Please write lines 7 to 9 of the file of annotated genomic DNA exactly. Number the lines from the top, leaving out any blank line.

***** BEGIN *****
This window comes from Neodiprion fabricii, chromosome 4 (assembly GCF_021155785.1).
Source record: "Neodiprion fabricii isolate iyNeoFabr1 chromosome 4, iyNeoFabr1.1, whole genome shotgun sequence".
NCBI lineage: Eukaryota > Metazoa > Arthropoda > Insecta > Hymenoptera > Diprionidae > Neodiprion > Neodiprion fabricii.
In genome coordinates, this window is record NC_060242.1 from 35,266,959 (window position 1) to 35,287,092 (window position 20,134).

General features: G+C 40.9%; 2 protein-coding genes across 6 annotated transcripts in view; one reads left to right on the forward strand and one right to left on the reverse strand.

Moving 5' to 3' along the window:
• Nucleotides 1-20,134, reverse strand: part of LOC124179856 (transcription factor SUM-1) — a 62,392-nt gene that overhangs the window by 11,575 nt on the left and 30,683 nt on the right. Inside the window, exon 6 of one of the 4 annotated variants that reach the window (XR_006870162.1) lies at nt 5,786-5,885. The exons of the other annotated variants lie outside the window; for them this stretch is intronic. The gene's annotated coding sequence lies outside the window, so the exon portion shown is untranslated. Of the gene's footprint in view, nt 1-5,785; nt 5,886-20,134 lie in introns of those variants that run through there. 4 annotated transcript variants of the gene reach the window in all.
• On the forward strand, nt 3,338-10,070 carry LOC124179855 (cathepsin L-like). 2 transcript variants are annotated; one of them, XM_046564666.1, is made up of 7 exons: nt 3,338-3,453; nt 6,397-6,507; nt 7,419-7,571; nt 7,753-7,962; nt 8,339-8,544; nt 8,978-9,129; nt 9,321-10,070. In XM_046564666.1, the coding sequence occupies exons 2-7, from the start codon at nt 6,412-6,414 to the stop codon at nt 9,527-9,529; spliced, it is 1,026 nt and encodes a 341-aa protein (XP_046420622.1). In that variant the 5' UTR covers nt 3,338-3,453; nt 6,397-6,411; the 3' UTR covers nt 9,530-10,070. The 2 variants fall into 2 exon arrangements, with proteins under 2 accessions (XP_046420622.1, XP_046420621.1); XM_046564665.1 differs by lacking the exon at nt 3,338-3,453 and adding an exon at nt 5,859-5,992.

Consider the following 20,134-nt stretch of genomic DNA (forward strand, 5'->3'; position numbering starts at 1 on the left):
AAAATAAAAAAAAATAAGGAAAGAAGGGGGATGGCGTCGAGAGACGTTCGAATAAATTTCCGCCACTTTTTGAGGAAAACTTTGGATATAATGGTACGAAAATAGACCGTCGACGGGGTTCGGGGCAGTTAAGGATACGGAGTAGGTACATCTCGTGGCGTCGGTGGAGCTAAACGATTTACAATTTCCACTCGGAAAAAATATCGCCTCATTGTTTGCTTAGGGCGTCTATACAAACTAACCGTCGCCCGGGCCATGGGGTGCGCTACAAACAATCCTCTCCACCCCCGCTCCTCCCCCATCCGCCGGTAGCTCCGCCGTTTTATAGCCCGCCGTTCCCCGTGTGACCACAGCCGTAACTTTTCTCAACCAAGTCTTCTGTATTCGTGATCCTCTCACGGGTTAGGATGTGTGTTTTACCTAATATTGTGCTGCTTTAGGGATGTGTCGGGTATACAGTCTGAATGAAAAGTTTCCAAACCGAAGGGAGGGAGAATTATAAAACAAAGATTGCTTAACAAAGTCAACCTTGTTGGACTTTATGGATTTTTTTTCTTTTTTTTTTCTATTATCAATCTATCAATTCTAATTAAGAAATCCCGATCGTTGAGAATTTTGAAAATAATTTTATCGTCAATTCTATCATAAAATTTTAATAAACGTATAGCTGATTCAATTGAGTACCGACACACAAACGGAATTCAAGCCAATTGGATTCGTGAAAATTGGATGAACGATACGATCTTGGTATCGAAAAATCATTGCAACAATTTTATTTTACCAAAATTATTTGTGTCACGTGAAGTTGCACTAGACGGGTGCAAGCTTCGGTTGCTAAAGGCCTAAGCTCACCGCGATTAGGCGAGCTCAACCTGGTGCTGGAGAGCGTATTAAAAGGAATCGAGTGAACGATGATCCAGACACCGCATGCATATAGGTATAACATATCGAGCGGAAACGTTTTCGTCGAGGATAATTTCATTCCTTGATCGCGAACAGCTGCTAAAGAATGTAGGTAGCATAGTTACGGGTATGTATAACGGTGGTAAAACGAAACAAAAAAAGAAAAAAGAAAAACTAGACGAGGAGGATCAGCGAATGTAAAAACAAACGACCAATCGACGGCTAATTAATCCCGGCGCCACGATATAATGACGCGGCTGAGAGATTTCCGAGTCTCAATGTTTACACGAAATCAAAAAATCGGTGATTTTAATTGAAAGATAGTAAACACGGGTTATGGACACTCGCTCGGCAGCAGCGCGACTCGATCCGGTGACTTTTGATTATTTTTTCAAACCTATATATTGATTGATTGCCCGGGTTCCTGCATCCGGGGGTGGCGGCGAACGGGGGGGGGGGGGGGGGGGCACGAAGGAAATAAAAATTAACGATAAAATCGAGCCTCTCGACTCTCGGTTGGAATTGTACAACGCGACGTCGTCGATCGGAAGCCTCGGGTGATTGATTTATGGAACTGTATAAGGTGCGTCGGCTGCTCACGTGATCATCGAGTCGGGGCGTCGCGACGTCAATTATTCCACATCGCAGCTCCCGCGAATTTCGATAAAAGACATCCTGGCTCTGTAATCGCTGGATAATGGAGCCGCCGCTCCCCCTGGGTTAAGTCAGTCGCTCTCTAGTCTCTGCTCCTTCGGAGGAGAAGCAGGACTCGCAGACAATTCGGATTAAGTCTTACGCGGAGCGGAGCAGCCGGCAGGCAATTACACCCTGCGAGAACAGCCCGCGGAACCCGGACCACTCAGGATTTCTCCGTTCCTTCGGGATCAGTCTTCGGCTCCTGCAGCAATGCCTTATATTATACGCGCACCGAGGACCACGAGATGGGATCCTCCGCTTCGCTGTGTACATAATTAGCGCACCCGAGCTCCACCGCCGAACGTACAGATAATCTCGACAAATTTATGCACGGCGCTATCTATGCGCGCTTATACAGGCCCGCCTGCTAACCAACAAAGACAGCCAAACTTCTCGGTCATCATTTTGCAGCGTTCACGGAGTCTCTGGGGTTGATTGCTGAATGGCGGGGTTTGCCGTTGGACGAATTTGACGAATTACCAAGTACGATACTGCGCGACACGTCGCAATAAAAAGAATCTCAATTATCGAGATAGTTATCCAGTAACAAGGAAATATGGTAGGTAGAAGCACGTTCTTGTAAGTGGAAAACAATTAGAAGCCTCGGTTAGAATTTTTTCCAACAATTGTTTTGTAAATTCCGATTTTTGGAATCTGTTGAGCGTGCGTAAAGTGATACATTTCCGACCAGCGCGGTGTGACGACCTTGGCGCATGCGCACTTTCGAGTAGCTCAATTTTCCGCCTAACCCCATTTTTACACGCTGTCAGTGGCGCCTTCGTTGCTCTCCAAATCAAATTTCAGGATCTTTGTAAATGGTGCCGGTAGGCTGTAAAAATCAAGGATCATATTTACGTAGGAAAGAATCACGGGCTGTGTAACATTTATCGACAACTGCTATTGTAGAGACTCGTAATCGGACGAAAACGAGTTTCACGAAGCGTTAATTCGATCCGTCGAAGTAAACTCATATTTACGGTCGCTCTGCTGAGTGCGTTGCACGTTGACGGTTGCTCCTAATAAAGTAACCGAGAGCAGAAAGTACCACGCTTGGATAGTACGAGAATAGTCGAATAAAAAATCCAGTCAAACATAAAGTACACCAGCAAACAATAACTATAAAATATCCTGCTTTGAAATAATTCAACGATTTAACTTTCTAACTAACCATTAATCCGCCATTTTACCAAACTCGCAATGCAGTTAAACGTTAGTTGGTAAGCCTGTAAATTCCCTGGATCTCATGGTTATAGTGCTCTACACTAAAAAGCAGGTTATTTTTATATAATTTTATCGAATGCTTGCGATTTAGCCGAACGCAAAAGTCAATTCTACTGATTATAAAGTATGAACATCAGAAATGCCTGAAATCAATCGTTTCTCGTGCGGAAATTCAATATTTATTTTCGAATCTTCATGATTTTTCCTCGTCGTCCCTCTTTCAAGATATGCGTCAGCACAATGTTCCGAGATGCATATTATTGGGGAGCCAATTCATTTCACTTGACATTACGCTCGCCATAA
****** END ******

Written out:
• Nucleotides 1-20,134, reverse strand: part of LOC124179856 (transcription factor SUM-1) — a 62,392-nt gene that overhangs the window by 11,575 nt on the left and 30,683 nt on the right. Inside the window, exon 6 of one of the 4 annotated variants that reach the window (XR_006870162.1) lies at nt 5,786-5,885. The exons of the other annotated variants lie outside the window; for them this stretch is intronic. The gene's annotated coding sequence lies outside the window, so the exon portion shown is untranslated. Of the gene's footprint in view, nt 1-5,785; nt 5,886-20,134 lie in introns of those variants that run through there. 4 annotated transcript variants of the gene reach the window in all.
• On the forward strand, nt 3,338-10,070 carry LOC124179855 (cathepsin L-like). 2 transcript variants are annotated; one of them, XM_046564666.1, is made up of 7 exons: nt 3,338-3,453; nt 6,397-6,507; nt 7,419-7,571; nt 7,753-7,962; nt 8,339-8,544; nt 8,978-9,129; nt 9,321-10,070. In XM_046564666.1, the coding sequence occupies exons 2-7, from the start codon at nt 6,412-6,414 to the stop codon at nt 9,527-9,529; spliced, it is 1,026 nt and encodes a 341-aa protein (XP_046420622.1). In that variant the 5' UTR covers nt 3,338-3,453; nt 6,397-6,411; the 3' UTR covers nt 9,530-10,070. The 2 variants fall into 2 exon arrangements, with proteins under 2 accessions (XP_046420622.1, XP_046420621.1); XM_046564665.1 differs by lacking the exon at nt 3,338-3,453 and adding an exon at nt 5,859-5,992.

Consider the following 20,134-nt stretch of genomic DNA (forward strand, 5'->3'; position numbering starts at 1 on the left):